Don't Let the Bed Bugs Bite!

Cimex lectularius. Good night, sleep tight,
Don’t let the bedbugs bite.
And if they do
Then take your shoe
And knock ‘em ‘til
They’re black and blue!


This little rhyme from an earlier day may once again become popular. Or would that be unpopular? After having been inactive in the United States for over a half century, bedbugs started a resurgence about ten years ago. Today, they are being found nearly everywhere.

Most persons too young to have personal experience with bedbugs can imagine from the rhyme what type of nuisance it refers to. The origin of "sleep tight" is less obvious. In the days before box springs, ropes were often arranged in a crosshatch pattern tied across the bed frame to form the foundation for a mattress. A special tool was used to tighten bolts along the side of the bed the ropes were anchored to so that when they sagged, they could be made tight again.* Thus, "sleep tight." This process and placing the bedposts in plates filled with water or kerosene to keep the nocturnally feeding bedbugs from creeping up and down were standard operating procedures for many generations. When you think about it, anything that would cause you to sleep over four containers of kerosene has to be pretty serious.

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Bedbugs are about the size and shape of an apple seed and are reddish-brown in color. Like fleas, they feed on blood - human blood - and move about the house at will. They are a specialized parasite, but unlike other similar pests such as lice - which usually die within 24 hours of being separated from their human hosts - bedbugs can last for long periods on their own. They can feed on the blood of any mammal, unfortunately even Spike or Mittens.

As the resurgence has grown from the hospitality industry to multi-family residential dwellings to hotels, assisted living centers, movie theaters, single-family homes and now the office workplace, the word "prolific" comes to mind. What was a problem a few years ago mostly in a few major cities is now a problem everywhere.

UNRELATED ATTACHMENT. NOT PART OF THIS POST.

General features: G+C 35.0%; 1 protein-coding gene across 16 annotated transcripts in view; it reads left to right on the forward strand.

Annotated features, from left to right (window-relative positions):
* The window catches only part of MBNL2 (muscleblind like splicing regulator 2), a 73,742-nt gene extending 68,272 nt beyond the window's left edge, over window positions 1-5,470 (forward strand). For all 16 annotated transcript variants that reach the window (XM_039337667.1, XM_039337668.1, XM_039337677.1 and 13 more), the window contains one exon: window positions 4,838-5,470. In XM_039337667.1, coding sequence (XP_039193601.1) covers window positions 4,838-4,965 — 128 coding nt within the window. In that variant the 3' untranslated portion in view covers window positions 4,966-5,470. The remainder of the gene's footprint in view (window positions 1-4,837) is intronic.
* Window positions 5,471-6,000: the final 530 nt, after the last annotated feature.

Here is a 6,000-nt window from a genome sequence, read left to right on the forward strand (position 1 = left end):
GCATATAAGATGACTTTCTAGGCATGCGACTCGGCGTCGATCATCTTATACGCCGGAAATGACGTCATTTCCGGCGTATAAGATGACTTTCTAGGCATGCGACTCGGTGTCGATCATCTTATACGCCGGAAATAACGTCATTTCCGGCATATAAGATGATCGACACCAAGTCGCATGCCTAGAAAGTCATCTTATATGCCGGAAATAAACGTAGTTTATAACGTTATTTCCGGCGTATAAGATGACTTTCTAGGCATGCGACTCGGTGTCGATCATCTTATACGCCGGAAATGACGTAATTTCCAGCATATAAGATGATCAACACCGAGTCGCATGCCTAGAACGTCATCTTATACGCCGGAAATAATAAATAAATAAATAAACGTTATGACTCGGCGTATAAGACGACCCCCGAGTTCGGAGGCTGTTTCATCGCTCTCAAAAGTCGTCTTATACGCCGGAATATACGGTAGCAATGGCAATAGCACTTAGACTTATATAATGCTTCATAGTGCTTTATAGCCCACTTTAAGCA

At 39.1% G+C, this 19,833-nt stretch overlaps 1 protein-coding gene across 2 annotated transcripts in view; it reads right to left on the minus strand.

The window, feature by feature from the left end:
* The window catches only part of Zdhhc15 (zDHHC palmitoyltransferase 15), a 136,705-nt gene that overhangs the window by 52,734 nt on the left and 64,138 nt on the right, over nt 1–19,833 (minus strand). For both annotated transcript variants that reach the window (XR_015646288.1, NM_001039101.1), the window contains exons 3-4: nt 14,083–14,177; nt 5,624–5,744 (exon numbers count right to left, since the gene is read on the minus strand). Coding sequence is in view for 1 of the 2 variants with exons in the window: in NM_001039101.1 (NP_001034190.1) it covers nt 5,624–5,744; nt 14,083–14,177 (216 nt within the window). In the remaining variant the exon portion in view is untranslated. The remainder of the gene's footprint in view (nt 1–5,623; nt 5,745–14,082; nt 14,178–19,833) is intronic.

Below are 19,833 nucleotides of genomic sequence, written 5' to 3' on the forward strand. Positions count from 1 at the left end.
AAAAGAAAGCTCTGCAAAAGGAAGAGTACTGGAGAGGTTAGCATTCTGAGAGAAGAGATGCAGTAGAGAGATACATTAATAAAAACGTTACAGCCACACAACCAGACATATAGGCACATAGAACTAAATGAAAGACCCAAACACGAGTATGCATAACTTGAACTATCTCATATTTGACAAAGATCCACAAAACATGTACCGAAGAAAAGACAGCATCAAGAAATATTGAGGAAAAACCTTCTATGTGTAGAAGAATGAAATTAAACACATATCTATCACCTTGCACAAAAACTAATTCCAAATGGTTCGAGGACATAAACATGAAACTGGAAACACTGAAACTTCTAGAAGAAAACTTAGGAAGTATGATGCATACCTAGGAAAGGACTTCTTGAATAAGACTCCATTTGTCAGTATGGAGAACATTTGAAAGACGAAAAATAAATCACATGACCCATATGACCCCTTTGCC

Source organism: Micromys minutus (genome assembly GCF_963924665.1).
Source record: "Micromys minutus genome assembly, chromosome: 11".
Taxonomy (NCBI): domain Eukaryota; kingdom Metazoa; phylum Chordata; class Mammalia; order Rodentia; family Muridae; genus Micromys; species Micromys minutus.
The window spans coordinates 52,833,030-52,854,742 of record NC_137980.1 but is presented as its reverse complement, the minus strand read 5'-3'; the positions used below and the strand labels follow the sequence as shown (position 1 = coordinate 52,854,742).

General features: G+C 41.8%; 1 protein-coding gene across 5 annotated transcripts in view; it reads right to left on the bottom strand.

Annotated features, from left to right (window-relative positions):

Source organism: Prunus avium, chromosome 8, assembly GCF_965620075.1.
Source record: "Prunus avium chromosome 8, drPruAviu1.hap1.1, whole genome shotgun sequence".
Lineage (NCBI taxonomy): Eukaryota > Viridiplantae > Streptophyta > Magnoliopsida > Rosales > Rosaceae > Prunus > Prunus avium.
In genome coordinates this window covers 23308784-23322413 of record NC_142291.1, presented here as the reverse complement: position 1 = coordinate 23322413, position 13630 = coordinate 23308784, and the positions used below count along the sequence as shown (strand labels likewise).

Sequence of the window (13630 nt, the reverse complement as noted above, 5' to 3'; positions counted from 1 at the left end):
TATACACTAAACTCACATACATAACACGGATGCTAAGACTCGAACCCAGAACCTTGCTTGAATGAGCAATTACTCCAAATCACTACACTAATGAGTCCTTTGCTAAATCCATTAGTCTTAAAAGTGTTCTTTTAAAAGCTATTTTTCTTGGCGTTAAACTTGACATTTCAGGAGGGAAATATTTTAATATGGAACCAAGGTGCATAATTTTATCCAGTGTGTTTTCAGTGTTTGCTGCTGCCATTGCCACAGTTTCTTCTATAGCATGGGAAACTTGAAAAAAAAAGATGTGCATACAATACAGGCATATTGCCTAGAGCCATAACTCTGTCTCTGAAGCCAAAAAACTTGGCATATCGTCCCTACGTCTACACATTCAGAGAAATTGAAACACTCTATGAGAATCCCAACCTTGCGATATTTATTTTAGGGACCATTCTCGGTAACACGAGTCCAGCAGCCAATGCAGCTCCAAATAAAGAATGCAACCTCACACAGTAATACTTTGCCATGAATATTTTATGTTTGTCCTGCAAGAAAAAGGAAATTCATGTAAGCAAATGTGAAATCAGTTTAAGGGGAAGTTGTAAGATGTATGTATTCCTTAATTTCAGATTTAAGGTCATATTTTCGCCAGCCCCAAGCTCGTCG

Earlier this year, BOMA, the Building Owners and Managers Association International, found that one in 10 survey respondents among members had reported some type of bedbug incident. Because people do not normally sleep in office buildings - at least when the CEO is in - that says something about how quickly this has become a major issue.

To combat this pest, PUR-O-ZONE provides Claire Lice Killer as a tool in your arsenal. Used with a good vacuuming, crevice caulking and de-cluttering program, you can get a handle on this epidemic. (Parasites are included with microorganisms when it comes to how their spread is classified.)

Following label directions carefully, Claire Lice Killer can be used on inanimate, non-food surfaces. It is designed to kill not only bedbugs but adult lice, lice nymphs as they hatch, dust mites, ticks and fleas. Bedbugs are travelers, which is evidenced by how fast this resurgence has spread from point to point, now covering most of the United States by hitching rides on people, luggage and boxed materials being shipped.

Where to Look

Search around beds, under mattresses, in carpet, un-sealed crevices along baseboards, in closets, under boxes and just about anywhere you might expect a bug to go. Use Lice Killer as a spot treatment, not an area spray. Operators should keep the area ventilated and avoid excessive exposure to spray inhalation. Plan ahead to perform the task efficiently and quickly, working your way from the farthest areas to be treated to the door, then exit. PUR-O-ZONE recommends airing the room for 30 minutes or more before re-use. In assisted living facilities, some residents may be more sensitive to residual odors than others, so extend ventilation in those cases.

More Things to Do

Other PUR-O-ZONE recommendations include: